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HMRC reminds parents to update their children’s details as exam results revealed

Press Release   •   Aug 08, 2017 10:56 BST

HM Revenue and Customs

As exam results are released in Scotland today, HM Revenue and Customs (HMRC) is reminding parents who receive Child Benefit and Child Tax Credits to inform them of their child’s educational status ahead of 31 August, otherwise payments will stop.

Parents can use the Personal Tax Account (PTA) service to update both their Child Benefit and Child Tax Credit information online in a matter of minutes; it’s quick and easy, and more than 12 million customers have registered for the PTA so far.

Parents must let HMRC know if their children are aged 16+ and continuing in full-time education or are undertaking an apprenticeship. Alternatively, if a young person leaves education or training - for example to start full-time work or because their course has ended, claimants must report this change straight away to prevent the build-up of overpayments, which they will have to pay back.

Angela MacDonald, Director General of Customer Services, said:

“Congratulations to students getting their results today. Results day is an exciting time for teenagers as they move on to the next step in their life, perhaps starting employment or deciding to continue with full-time education. Once parents or guardians know what their child has decided to do it’s really important they let us know as soon as possible, so they continue to get the right benefits and credits.

“This can be done quickly and simply using the Personal Tax Account, which is available 24 hours-a-day, seven days-a-week. That means that parents can let us know their child’s education status, after they’ve turned 16, at a time that suits them ahead of the 31 August deadline.”

Notes for editors

1. Customers can access their Personal Tax Account on any device - PC, tablet or smartphone. It is secure and takes just a few minutes to get started. Those doing it for the first time will need:

  • their National Insurance number
  • either a recent payslip or P60 (a passport can be used if you don't have these)
  • a phone to receive a security access code.

There are three simple steps for customers to get started:

i. Go to gov.uk/personal-tax-account and click ‘start now’.

ii. Set up a Government Gateway account (if not already held) by answering a few simple questions - this is where a payslip or P60 is needed. A security access code will then be sent to the customer’s phone.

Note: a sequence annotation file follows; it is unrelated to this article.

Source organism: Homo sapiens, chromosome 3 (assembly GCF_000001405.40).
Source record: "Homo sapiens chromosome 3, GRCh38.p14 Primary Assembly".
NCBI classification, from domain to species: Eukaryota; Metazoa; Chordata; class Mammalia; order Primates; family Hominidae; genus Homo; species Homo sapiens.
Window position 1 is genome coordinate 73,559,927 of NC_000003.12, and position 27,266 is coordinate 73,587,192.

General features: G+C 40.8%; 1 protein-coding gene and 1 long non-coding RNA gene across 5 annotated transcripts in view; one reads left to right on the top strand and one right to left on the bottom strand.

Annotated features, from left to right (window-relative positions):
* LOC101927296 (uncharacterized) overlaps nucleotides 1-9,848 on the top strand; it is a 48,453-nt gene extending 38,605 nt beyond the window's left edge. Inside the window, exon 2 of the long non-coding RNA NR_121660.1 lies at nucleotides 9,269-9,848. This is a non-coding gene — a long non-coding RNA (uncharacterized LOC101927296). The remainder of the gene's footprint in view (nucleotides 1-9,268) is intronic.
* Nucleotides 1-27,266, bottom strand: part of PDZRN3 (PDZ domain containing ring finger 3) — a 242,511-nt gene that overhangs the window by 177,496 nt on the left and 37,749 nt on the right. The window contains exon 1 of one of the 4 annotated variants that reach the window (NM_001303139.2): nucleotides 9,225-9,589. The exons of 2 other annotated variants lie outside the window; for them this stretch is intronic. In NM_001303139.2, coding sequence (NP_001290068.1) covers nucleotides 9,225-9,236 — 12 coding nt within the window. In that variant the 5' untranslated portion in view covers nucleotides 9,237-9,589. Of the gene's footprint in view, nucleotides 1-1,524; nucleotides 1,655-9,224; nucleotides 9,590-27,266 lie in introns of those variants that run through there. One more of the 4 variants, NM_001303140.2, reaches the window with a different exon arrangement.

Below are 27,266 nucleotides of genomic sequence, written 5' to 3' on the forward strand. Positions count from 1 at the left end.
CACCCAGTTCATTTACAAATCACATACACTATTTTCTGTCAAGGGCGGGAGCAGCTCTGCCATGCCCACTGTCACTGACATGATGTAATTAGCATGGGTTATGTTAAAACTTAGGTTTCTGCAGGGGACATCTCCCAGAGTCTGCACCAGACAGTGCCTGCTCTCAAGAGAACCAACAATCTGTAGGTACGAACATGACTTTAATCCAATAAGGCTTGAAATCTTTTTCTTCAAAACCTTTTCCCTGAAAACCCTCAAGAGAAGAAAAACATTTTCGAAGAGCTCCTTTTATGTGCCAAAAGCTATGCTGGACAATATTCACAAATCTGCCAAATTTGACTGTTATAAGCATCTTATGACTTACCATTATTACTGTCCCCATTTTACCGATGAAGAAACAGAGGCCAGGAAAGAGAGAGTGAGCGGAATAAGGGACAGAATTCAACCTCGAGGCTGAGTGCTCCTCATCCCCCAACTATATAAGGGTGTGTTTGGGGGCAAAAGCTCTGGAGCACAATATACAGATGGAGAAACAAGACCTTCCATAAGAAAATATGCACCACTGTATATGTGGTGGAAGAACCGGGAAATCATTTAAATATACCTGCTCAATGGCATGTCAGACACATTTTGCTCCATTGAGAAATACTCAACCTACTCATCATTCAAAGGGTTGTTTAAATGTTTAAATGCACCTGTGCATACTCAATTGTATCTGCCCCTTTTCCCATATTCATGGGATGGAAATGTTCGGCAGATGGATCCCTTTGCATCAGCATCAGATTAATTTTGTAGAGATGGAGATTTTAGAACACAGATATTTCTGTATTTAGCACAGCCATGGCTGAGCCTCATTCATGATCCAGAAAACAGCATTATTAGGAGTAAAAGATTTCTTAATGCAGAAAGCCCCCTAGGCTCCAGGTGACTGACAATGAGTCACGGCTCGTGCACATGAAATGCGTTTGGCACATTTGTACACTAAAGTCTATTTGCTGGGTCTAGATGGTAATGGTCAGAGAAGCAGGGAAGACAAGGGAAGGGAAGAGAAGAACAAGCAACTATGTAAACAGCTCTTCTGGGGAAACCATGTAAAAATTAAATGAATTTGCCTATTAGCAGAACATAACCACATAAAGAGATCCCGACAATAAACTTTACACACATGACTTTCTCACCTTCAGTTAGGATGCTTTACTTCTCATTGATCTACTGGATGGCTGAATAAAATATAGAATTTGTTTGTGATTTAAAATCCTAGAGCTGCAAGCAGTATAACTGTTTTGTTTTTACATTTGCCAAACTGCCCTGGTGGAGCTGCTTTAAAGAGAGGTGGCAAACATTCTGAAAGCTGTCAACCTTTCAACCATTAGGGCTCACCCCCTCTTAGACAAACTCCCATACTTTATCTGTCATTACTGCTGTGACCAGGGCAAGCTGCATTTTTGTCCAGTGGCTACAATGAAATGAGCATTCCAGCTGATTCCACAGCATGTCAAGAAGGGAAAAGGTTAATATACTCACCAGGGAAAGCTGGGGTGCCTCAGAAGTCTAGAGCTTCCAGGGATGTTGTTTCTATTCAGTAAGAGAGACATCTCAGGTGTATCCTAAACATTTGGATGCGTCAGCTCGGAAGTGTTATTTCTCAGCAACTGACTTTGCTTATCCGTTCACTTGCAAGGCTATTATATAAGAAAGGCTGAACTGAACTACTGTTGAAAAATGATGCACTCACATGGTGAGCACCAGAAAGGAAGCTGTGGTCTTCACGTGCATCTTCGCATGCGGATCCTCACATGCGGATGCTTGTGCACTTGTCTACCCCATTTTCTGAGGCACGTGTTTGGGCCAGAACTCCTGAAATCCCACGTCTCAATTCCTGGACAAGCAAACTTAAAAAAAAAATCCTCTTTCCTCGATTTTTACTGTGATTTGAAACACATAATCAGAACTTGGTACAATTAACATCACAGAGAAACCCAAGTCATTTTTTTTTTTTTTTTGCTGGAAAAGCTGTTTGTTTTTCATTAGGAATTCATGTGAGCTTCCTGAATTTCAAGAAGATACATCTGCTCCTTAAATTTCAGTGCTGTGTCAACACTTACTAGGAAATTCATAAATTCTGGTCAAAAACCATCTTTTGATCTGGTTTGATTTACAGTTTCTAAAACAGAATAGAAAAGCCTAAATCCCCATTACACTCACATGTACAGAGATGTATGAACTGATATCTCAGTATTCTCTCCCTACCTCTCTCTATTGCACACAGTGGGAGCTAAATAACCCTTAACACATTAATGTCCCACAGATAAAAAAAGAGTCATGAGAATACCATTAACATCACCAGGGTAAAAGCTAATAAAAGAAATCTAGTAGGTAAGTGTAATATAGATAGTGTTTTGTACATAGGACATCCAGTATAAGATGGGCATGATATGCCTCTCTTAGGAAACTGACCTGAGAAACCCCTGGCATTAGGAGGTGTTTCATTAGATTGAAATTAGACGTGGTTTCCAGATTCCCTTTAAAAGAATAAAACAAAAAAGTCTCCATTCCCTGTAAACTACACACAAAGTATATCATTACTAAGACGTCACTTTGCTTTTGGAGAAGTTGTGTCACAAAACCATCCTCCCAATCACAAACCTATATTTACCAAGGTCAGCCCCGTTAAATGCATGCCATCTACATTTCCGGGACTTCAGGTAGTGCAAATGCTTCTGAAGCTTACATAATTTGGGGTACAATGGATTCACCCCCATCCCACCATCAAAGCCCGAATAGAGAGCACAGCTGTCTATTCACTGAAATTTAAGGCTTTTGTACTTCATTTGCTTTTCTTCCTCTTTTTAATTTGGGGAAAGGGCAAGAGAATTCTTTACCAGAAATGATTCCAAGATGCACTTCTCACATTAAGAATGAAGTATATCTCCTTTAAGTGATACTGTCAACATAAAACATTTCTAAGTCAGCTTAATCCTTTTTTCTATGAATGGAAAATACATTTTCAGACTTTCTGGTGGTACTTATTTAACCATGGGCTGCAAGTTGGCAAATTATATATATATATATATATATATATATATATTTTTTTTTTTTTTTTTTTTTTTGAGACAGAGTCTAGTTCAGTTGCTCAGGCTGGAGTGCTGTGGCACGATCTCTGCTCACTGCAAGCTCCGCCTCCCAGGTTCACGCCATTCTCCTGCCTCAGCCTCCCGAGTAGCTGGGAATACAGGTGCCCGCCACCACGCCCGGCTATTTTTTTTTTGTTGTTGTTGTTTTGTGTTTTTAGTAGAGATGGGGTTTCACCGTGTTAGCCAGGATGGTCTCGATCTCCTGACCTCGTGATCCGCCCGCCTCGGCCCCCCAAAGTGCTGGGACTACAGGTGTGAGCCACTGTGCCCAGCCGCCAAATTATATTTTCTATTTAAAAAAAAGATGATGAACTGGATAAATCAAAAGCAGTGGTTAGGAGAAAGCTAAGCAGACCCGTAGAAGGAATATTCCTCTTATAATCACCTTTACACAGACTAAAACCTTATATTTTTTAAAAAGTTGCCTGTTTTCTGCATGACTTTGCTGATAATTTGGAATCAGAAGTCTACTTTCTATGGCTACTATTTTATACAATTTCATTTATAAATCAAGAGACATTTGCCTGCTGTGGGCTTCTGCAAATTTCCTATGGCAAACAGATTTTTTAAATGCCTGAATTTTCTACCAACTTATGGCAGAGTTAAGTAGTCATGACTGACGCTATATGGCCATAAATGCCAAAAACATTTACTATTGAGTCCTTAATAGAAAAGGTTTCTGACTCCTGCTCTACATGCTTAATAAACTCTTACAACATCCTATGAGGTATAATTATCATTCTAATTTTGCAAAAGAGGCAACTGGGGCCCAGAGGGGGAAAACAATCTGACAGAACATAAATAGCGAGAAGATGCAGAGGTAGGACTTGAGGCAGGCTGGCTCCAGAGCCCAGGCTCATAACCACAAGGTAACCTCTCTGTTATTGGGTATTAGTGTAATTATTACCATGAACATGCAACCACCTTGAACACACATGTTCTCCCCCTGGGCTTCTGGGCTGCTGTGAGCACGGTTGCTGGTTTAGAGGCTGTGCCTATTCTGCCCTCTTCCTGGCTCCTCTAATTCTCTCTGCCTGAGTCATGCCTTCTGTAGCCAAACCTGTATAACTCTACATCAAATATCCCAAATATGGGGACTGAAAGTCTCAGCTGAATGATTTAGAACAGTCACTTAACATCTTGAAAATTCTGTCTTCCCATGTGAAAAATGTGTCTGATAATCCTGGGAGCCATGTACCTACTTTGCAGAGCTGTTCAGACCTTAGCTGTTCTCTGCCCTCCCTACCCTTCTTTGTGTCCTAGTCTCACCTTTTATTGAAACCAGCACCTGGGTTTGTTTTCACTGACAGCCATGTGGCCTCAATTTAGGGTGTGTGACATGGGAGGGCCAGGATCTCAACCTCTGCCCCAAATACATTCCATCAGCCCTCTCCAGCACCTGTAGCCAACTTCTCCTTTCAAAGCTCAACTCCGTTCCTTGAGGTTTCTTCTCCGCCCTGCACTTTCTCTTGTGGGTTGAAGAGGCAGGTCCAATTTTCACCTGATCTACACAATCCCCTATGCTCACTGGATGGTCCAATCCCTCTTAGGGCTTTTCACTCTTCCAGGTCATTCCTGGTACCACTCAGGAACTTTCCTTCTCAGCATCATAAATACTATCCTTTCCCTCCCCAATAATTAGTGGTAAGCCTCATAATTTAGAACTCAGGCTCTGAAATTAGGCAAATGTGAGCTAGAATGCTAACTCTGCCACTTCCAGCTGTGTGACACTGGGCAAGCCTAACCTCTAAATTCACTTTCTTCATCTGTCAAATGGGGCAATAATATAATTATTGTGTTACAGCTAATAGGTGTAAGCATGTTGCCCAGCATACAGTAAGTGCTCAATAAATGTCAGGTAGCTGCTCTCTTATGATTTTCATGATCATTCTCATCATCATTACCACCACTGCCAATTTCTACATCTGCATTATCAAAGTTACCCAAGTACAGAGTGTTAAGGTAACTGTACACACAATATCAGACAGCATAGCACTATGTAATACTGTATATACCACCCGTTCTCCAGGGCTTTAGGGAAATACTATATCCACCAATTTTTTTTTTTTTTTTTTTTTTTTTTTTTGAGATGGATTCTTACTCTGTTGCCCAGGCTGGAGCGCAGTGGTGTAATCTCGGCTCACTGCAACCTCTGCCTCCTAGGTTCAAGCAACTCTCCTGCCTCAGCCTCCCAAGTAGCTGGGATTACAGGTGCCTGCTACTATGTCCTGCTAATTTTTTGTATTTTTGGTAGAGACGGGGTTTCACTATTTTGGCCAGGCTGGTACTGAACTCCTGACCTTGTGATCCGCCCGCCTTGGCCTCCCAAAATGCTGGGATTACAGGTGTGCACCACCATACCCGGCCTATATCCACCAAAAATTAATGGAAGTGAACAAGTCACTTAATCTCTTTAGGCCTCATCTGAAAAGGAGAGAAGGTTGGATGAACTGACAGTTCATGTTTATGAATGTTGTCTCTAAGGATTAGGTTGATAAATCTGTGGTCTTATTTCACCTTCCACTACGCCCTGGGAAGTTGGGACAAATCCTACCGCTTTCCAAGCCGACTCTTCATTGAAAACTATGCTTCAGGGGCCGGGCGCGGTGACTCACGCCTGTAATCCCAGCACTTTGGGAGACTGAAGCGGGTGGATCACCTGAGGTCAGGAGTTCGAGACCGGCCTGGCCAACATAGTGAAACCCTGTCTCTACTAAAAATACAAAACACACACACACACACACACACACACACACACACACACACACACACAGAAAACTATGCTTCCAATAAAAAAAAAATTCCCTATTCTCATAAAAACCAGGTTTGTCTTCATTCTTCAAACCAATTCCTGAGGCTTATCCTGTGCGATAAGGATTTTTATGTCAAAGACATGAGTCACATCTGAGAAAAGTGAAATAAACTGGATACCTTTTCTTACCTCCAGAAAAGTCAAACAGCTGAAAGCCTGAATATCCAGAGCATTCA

iii. Enter the access code on their phone when prompted, which will take them straight to their account.

People can continue to claim for teenagers aged between the ages of 16 and 19 years if they are in qualifying full-time education or training. Online information about what counts as education and training can be found on GOV.UK.

  • Young people must be accepted onto qualifying education or training before their 19th birthday to be eligible.
  • Child Tax Credit claimants need to confirm their continued eligibility annually for 16, 18 and 19 year olds.

2. Those unable to access the internet can also inform HMRC of changes on the phone by calling 0300 200 3100 or sending a letter to: Child Tax Credits: Tax Credits Office, Preston, PR1 4AT and/or Child Benefit: Child Benefit Office, PO Box 1, Newcastle Upon Tyne, NE88 1AA.

3. Claimants could be given a penalty for failing to report a change, or even prosecuted for benefit fraud if they are found to have deliberately claimed money they were not entitled to.

4. If customers need help defining what counts as education, the government’s website contains information to help them. Some of the educational options available to 16 year olds include Highers, National 4s and 5s, National Certificates and SVQs up to level 3, as well as apprenticeships or traineeships. The qualifying education level is non-advanced, so studying for a degree at university or a Higher National Certificate does not count.

5. HMRC’s Flickr channel: www.flickr.com/hmrcgovuk

6. Follow HMRC’s press office on Twitter @HMRCpressoffice

Issued by HM Revenue & Customs Press Office

HM Revenue & Customs (HMRC) is the UK’s tax authority.

HMRC is responsible for making sure that the money is available to fund the UK’s public services and for helping families and individuals with targeted financial support.